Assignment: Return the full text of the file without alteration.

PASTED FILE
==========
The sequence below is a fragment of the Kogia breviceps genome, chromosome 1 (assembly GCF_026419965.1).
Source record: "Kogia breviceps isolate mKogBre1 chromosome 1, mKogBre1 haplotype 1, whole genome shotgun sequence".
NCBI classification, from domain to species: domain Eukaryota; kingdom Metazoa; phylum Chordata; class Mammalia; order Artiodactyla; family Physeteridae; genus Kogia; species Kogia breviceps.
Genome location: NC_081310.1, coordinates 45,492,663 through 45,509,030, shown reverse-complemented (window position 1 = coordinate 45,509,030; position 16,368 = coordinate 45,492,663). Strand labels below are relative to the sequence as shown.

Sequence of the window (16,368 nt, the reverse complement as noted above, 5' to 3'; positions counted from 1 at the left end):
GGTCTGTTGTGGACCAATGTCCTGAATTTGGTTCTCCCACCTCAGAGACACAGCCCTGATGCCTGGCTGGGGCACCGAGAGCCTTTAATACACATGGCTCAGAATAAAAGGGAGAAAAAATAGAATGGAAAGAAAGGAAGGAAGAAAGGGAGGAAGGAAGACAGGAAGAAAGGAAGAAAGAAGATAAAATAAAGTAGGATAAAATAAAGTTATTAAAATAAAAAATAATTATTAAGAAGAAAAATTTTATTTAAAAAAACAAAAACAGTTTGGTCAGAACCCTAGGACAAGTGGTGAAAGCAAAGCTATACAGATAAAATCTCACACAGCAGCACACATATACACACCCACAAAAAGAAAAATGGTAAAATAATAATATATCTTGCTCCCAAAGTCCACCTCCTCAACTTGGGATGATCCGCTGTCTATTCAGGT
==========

The sequence below is a fragment of the Kogia breviceps genome, chromosome 1 (assembly GCF_026419965.1).
Source record: "Kogia breviceps isolate mKogBre1 chromosome 1, mKogBre1 haplotype 1, whole genome shotgun sequence".
NCBI classification, from domain to species: domain Eukaryota; kingdom Metazoa; phylum Chordata; class Mammalia; order Artiodactyla; family Physeteridae; genus Kogia; species Kogia breviceps.
Genome location: NC_081310.1, coordinates 45,492,663 through 45,509,030, shown reverse-complemented (window position 1 = coordinate 45,509,030; position 16,368 = coordinate 45,492,663). Strand labels below are relative to the sequence as shown.

Sequence of the window (16,368 nt, the reverse complement as noted above, 5' to 3'; positions counted from 1 at the left end):
GGTCTGTTGTGGACCAATGTCCTGAATTTGGTTCTCCCACCTCAGAGACACAGCCCTGATGCCTGGCTGGGGCACCGAGAGCCTTTAATACACATGGCTCAGAATAAAAGGGAGAAAAAATAGAATGGAAAGAAAGGAAGGAAGAAAGGGAGGAAGGAAGACAGGAAGAAAGGAAGAAAGAAGATAAAATAAAGTAGGATAAAATAAAGTTATTAAAATAAAAAATAATTATTAAGAAGAAAAATTTTATTTAAAAAAACAAAAACAGTTTGGTCAGAACCCTAGGACAAGTGGTGAAAGCAAAGCTATACAGATAAAATCTCACACAGCAGCACACATATACACACCCACAAAAAGAAAAATGGTAAAATAATAATATATCTTGCTCCCAAAGTCCACCTCCTCAACTTGGGATGATCCGCTGTCTATTCAGGT